Rich Freeman on 7 Jan 2017 11:57:03 -0800

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Re: [PLUG] XKCD: Team Chat

On Sat, Jan 7, 2017 at 2:41 PM, Andrew Libby <> wrote:
> On 1/7/17 1:52 PM, Rich Freeman wrote:
>> On Sat, Jan 7, 2017 at 7:54 AM, Andrew Libby <> wrote:
>>> This is precisely why I don't use any of those fancy password management
>>> services.  To my stuffs, you need to specifically attack me and break
>>> the method I use to keep my passwords secure (gnupg).  It's less
>>> efficient than just clicking submit in a browser with a plugin that
>>> manages it all.
>>> Only semi-related to the topic here is that I gave up on remembering
>>> passwords, but at least now I use super long (16 - 32 characters) and
>>> every password I use is different and completely random.  My experience
>>> is that banks are the worst and reject much punctuation.  Banks....
>> So, how do you manage logging into sites on your phone this way?
> A good question - I don't.  Frustrates me that I gotta type in my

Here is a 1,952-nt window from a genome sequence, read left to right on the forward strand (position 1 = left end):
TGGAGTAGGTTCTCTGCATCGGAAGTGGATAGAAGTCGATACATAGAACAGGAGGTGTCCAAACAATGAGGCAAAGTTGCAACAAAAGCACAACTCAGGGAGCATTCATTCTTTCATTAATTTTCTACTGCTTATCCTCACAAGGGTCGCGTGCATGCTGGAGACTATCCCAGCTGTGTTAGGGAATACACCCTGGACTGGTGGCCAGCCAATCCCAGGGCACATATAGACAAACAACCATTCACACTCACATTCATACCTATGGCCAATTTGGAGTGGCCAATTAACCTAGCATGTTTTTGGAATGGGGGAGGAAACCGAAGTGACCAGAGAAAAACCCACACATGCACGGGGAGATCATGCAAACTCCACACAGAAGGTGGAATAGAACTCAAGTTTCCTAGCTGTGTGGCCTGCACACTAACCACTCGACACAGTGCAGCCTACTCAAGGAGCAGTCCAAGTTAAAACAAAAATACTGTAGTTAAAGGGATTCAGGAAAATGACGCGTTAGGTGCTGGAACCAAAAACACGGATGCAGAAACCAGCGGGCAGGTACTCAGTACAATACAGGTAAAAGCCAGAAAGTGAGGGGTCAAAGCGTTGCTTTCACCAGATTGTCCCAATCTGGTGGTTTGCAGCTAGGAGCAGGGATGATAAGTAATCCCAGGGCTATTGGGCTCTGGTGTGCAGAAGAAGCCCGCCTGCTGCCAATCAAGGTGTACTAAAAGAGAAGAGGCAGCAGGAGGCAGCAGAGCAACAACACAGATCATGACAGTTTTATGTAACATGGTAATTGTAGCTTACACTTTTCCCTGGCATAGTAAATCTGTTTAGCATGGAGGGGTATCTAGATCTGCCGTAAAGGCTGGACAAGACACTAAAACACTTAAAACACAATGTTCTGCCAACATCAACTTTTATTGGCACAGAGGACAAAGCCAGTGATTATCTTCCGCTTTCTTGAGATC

> password every time I go into my bank app, so I just do it all on
> my PC.  I like going to the bank and seeing the tellers for deposits
> anyway.  I'm old fashioned like that I guess.

Personally I use lastpass.

The various options all have their pros and cons, and I'm not ignorant
of both in the case of lastpass.  However, I find it more secure than
what I'd probably be doing otherwise.  This is why I tend to recommend
it to others.  The average person isn't going to run
keepass+gnupg+cloud-sync and they're definitely not going to keep a
code book on their bookshelf.  They're more likely to follow the
Podesta school of security.  :)

If you can live without access on anything other than
OSX+Linux/X11+Windows then the keepass route is going to be more
secure.  However, don't kid yourself, some of the exploits that would
work on lastpass (like sandbox escapes) would probably work just as
well against keepass the way most people actually use it.

As with any other security-related topic (backups, encryption, etc) I
think the important thing is to truly understand the risks every
option involves, and to understand the value of their data, and to
understand the priority of each threat-model for them, and to make a
well-informed choice.  It is also fine to have a multi-tiered
strategy, where perhaps you use a tool like lastpass/etc for most
stuff, and then for higher-risk stuff you use a different approach.

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